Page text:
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Getting Started

Getting Started

Getting Started

What do the words “systemising” and “empathising” mean?

Systemising, also referred to as Logical Intent, is about making sense of the world in terms of logic, rules and systems. A system is anything that follows rules. It is about the drive to analyse and construct systems to explain and understand other’s behaviour or to understand how things work. Systemising people see the logic of the world, they focus on facts, patterns and rules. Those who have high systemising qualities may be more interested in their own feelings than of other peoples.

Empathising, also referred to as Social Intent, is about making sense of the world in terms of emotions and feelings. It is the ability to understand and share someone else’s feelings. It is about being able to put yourself in other people’s shoes and feel what they might feel in a situation.

So, what do these words mean in terms of your child?

Neither of these is better or worse than the other – they are simply terms used to describe different ways of making sense of the world. Some people may do a mixture of both. Systemising is not purely a neurodivergent trait – many neurodivergent people favour a systemising approach, and many neurodiverse people favour an empathising approach. Even if someone favours a systemising approach, this does not mean that they don’t experience empathy – this is a common misconception.

You may have heard of the ‘double empathy problem’ or ‘double empathy theory’ presented by a researcher called Dr Damian Milton. This theory is based on the idea that autistic and non-autistic people experience life very differently and that this can make it harder for them to understand and empathise with each other. Dr Milton’s research has found that groups of autistic people are just as good at communicating with each other as groups of non-autistic people – but communication breaks down when autistic and non-autistic people communicate with each other. Importantly, this research shows that it is not a case of autistic people being wrong or at fault – both autistic and non-autistic people need to make an effort to understand and empathise with each other, despite their different ways of experiencing the world.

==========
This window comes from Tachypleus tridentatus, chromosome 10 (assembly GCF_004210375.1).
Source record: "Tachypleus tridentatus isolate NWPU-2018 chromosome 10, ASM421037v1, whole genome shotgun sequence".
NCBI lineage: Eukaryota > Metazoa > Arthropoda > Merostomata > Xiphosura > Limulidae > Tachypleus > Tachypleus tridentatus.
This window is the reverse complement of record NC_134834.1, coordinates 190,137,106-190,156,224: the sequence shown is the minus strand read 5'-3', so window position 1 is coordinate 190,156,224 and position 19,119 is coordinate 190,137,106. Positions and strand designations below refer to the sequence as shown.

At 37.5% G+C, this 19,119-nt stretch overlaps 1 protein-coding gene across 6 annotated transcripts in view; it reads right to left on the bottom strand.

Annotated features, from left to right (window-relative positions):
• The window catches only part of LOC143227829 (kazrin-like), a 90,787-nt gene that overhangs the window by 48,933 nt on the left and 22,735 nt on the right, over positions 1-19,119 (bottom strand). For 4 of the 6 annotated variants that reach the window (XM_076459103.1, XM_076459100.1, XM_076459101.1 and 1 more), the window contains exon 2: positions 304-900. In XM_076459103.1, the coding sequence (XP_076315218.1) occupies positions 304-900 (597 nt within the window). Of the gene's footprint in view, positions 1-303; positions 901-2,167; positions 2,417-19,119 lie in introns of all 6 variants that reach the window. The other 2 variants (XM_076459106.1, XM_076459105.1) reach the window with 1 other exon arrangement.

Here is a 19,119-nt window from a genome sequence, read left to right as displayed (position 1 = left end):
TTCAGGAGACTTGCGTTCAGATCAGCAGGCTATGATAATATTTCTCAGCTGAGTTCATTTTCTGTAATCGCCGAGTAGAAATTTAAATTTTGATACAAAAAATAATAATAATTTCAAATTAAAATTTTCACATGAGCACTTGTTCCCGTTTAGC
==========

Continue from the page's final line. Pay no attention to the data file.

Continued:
Here are some ideas to support with exploring things from different perspectives:
Use social stories/comic strip stories to explain about what is expected in a situation, especially something new or something the person may be worried about.


Be aware that your child (and other people in general) may see the world in a different way to you – and that this is ok. It makes the world a more interesting place, even though it may be frustrating at times – for both neurotypical and neurodivergent people.

Label your own emotions and speak about how you manage difficult decisions and situations. For your child to understand the emotions in others they will need to learn about their own. Emotion Coaching is a really helpful technique.

Remember that children develop empathy by experiencing empathy.

If your child doesn’t seem to be responding to your emotions, this can feel really difficult and even hurtful. Try shifting your perspective and engaging with them in a different way – e.g. showing care and attention through spending time playing alongside them at their interests. Video Interaction Guidance can be really helpful for this.

Try to help your child reflect on the positive things in their life. Encourage methods for reflection, e.g. developing scrap books of their achievements. Help them to find activities and experiences that bring them joy.

When a busy day ends for neurodivergent children, this can be a challenge. A sudden drop in adrenaline may make them irritable and you may feel they didn’t appreciate your efforts. Try to remedy this by having a slower come down, such as going home to watch a film together or grabbing a favourite takeaway. -If your child has had developmental trauma remember that they will have a smaller window of tolerance around changes, demands and also to manage their composure.

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